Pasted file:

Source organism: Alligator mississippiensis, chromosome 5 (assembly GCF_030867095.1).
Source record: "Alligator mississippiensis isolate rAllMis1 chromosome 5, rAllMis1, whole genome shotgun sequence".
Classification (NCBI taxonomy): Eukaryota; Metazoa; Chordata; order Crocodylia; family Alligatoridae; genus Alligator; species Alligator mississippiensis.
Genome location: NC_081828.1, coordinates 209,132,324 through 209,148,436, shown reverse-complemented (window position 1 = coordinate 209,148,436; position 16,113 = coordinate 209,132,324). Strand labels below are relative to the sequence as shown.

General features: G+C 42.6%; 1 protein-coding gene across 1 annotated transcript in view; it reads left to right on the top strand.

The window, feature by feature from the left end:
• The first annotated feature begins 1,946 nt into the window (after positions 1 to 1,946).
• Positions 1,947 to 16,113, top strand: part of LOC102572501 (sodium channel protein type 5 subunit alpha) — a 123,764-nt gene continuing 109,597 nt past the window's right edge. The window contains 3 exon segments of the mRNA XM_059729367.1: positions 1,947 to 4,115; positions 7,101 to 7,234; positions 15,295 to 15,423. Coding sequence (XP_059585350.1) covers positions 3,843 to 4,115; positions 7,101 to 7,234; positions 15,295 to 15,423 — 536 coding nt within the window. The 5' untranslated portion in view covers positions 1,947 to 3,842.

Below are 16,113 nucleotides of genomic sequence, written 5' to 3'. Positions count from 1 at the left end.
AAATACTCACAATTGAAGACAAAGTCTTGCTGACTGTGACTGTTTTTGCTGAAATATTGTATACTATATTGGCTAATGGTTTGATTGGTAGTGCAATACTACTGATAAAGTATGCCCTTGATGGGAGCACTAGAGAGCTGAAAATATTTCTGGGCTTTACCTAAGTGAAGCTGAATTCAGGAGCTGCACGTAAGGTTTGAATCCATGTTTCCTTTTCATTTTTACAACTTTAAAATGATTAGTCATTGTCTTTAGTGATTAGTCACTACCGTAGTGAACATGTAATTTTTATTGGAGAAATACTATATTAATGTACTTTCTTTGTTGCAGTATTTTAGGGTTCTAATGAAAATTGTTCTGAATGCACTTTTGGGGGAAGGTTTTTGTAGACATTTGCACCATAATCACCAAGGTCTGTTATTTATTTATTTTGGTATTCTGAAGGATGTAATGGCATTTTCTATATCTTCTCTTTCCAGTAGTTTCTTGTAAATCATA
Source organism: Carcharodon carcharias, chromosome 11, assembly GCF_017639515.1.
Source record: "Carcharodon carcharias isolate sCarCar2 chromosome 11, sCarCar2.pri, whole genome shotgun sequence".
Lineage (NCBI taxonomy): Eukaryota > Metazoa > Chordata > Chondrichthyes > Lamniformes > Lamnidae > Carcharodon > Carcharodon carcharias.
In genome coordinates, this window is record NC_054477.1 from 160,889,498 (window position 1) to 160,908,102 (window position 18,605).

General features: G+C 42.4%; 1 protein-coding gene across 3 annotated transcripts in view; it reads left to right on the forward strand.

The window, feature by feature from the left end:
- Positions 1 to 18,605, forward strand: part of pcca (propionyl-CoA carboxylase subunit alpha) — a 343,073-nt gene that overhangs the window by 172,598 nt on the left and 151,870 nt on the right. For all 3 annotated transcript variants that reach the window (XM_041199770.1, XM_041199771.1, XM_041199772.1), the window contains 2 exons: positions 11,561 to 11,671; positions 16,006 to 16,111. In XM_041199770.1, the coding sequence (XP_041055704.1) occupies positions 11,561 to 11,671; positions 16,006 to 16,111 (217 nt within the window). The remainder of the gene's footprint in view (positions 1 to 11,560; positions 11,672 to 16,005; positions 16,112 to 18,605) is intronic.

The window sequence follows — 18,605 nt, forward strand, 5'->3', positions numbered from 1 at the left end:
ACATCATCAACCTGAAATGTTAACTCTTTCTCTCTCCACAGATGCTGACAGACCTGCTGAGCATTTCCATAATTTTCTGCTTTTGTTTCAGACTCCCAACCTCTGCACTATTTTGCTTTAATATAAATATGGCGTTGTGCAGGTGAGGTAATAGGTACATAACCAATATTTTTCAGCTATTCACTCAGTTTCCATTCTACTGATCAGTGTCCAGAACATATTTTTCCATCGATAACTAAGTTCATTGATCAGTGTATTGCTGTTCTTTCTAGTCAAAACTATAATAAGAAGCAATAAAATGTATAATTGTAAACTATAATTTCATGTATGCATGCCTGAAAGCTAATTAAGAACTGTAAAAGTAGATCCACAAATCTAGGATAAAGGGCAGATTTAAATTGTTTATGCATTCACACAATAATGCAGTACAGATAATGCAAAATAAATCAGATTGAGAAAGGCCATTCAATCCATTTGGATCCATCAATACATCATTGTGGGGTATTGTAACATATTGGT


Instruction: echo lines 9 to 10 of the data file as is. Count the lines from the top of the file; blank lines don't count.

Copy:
Below are 16,113 nucleotides of genomic sequence, written 5' to 3'. Positions count from 1 at the left end.
AAATACTCACAATTGAAGACAAAGTCTTGCTGACTGTGACTGTTTTTGCTGAAATATTGTATACTATATTGGCTAATGGTTTGATTGGTAGTGCAATACTACTGATAAAGTATGCCCTTGATGGGAGCACTAGAGAGCTGAAAATATTTCTGGGCTTTACCTAAGTGAAGCTGAATTCAGGAGCTGCACGTAAGGTTTGAATCCATGTTTCCTTTTCATTTTTACAACTTTAAAATGATTAGTCATTGTCTTTAGTGATTAGTCACTACCGTAGTGAACATGTAATTTTTATTGGAGAAATACTATATTAATGTACTTTCTTTGTTGCAGTATTTTAGGGTTCTAATGAAAATTGTTCTGAATGCACTTTTGGGGGAAGGTTTTTGTAGACATTTGCACCATAATCACCAAGGTCTGTTATTTATTTATTTTGGTATTCTGAAGGATGTAATGGCATTTTCTATATCTTCTCTTTCCAGTAGTTTCTTGTAAATCATA